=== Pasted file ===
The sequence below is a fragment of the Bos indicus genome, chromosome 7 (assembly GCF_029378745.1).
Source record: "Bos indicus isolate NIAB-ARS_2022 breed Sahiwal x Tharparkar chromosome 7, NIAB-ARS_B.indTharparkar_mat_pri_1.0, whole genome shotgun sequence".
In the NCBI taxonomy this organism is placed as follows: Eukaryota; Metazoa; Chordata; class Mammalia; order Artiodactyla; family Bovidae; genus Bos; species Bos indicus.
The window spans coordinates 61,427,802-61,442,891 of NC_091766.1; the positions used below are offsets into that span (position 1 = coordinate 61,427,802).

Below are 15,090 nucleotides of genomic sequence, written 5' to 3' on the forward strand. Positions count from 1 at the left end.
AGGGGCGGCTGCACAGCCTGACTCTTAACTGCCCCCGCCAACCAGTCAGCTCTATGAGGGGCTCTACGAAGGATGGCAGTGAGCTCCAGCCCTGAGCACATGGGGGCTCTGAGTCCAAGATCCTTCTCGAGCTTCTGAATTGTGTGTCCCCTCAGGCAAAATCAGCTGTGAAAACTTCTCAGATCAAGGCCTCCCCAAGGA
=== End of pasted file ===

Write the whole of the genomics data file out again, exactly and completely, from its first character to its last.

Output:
The sequence below is a fragment of the Bos indicus genome, chromosome 7 (assembly GCF_029378745.1).
Source record: "Bos indicus isolate NIAB-ARS_2022 breed Sahiwal x Tharparkar chromosome 7, NIAB-ARS_B.indTharparkar_mat_pri_1.0, whole genome shotgun sequence".
In the NCBI taxonomy this organism is placed as follows: Eukaryota; Metazoa; Chordata; class Mammalia; order Artiodactyla; family Bovidae; genus Bos; species Bos indicus.
The window spans coordinates 61,427,802-61,442,891 of NC_091766.1; the positions used below are offsets into that span (position 1 = coordinate 61,427,802).

Below are 15,090 nucleotides of genomic sequence, written 5' to 3' on the forward strand. Positions count from 1 at the left end.
AGGGGCGGCTGCACAGCCTGACTCTTAACTGCCCCCGCCAACCAGTCAGCTCTATGAGGGGCTCTACGAAGGATGGCAGTGAGCTCCAGCCCTGAGCACATGGGGGCTCTGAGTCCAAGATCCTTCTCGAGCTTCTGAATTGTGTGTCCCCTCAGGCAAAATCAGCTGTGAAAACTTCTCAGATCAAGGCCTCCCCAAGGA